Support for LAist comes from
We Explain L.A.
Stay Connected

Share This

News

$375 Million in Stimulus Money will Address California Water Crisis

Stories like these are only possible with your help!
Your donation today keeps LAist independent, ready to meet the needs of our city, and paywall free. Thank you for your partnership, we can't do this without you.

salazar_water.png

After yesterday's local board vote that reduced water supplies in Southern California by 10%, $260 million from the Department of the Interior will go to projects in the state that should expand water supplies, repair aging water infrastructure, and help mitigate the effects of the drought. “President Obama’s economic recovery plan will not only create jobs on basic water infrastructure projects, but it will help address both the short- and long-term water supply challenges the Golden State is facing," said Secretary Ken Salazar. "From boosting water supplies and improving conservation to improving safety at our dams, these shovel-ready projects will make a real and immediate difference in the lives of farmers, businesses, Native American Tribes and communities across California.” Most projects--some are listed below--focus in Northern California where water is transferred to whet the appetites of Southern Californians.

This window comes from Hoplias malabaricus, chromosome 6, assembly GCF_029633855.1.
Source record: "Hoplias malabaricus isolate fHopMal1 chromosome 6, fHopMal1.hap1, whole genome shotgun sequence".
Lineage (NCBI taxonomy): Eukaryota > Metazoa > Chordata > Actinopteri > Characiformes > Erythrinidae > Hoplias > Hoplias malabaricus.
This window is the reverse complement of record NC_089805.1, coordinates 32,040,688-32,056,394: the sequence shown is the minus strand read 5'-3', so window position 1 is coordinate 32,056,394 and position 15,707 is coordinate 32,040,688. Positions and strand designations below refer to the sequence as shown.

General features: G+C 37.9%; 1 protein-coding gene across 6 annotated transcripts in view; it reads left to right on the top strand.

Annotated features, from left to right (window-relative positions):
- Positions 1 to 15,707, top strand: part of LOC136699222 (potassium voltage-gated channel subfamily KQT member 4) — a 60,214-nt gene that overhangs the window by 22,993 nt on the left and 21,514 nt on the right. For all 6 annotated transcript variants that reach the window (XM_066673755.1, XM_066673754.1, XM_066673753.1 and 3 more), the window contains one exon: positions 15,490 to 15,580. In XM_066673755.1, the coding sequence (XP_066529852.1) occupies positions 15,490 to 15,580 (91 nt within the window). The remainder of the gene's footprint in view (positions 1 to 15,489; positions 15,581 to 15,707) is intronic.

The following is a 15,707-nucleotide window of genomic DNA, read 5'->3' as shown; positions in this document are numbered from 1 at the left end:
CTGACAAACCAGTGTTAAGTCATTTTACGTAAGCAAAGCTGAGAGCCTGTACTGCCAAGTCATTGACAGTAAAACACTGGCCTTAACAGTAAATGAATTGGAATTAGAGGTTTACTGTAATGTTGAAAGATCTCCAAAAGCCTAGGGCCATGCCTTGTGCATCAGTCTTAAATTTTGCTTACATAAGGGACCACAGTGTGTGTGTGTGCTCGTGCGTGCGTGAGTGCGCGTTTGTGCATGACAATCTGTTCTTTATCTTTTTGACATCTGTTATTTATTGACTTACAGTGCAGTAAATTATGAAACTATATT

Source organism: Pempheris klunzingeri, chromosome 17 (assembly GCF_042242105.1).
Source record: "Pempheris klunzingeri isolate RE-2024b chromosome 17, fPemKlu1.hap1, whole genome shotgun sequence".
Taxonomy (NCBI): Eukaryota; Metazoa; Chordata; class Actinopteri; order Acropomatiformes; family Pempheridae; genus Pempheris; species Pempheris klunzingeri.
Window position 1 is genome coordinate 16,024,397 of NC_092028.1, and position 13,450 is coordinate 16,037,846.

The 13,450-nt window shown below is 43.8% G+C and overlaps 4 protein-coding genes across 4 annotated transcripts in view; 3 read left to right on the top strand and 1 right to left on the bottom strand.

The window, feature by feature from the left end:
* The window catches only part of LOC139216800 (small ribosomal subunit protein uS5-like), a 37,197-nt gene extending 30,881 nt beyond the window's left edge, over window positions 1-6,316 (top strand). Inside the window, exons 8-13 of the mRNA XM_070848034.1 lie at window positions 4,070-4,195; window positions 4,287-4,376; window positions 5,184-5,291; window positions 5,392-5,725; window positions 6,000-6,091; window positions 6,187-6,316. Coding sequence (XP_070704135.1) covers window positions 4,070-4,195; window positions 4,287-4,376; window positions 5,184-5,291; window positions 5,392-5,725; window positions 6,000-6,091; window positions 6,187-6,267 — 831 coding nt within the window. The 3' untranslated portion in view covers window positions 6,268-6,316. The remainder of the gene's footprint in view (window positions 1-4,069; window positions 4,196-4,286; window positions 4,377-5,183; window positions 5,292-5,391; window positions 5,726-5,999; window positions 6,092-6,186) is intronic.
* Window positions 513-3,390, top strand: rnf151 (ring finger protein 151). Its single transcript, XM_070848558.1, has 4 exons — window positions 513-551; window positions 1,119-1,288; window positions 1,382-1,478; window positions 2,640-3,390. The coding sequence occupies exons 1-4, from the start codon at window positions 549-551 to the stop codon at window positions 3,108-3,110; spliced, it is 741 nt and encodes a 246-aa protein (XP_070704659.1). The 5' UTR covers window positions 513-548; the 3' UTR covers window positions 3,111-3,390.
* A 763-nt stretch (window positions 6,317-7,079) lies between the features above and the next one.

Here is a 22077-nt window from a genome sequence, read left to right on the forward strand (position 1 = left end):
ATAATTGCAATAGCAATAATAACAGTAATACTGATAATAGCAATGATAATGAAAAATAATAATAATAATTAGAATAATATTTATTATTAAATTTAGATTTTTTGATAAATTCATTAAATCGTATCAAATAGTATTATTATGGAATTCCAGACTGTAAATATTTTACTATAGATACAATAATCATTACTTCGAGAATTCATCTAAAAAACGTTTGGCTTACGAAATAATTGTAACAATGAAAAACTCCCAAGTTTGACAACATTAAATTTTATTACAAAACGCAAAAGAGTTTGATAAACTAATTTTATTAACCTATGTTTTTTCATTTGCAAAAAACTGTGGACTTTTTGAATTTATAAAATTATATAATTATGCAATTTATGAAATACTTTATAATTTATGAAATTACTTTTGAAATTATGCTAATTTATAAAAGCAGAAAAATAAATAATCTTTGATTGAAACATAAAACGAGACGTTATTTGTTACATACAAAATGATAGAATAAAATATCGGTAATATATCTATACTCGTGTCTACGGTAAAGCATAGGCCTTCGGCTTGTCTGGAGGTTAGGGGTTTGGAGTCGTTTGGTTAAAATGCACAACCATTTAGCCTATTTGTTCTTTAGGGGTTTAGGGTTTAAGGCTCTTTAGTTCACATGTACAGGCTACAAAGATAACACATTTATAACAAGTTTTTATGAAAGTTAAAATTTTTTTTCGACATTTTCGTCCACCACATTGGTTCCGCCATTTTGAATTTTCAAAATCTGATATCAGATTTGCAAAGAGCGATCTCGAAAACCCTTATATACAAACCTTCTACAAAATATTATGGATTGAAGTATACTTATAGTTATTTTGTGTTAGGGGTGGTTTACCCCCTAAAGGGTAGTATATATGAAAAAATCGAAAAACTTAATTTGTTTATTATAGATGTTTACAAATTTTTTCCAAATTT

Project list:

  • $40 million for immediate emergency drought relief in the West, focused on California. These investments will allow for the installation of groundwater wells to boost water supplies to agricultural and urban contractors, the facilitation of the delivery of Federal water to Reclamation contractors through water transfers and exchanges, and the installation of rock barriers in the Sacramento Delta to meet water quality standards during low flows;
  • $109.8 million to build a screened pumping plant at the Red Bluff Diversion Dam to protect fish populations while delivering water to agricultural users irrigating approximately 150,000 acres;
  • $22.3 million to address dam safety concerns at the Folsom Dam near Sacramento, which is currently among the highest risk dams in the country for public safety;
  • $8.5 million to repair water-related infrastructure at Folsom Dam;
  • $20 million for the Contra Costa Canal to protect water supplies for 500,000 Californians and to build fish screens to restore winter-run Chinook salmon and the endangered Delta smelt;
  • $4.5 million to restore the Trinity River and honor the Federal government’s responsibility to the Native American Tribes;
  • $26 million for Battle Creek Salmon/Steelhead Restoration project, which will help restore fisheries that support thousands of jobs in northern California.
  • $4 million to the Bay Delta Conservation Plan for conveyance systems to move Central Valley Project and State Water Project water, habitat restoration and adaptive management;
  • $4 million to broaden scientific knowledge of Klamath River sedimentation for future management decision-making;
  • $20.7 million in smaller water infrastructure and related projects across California.

An additional $135 million is available for grants for water reuse and recycling projects.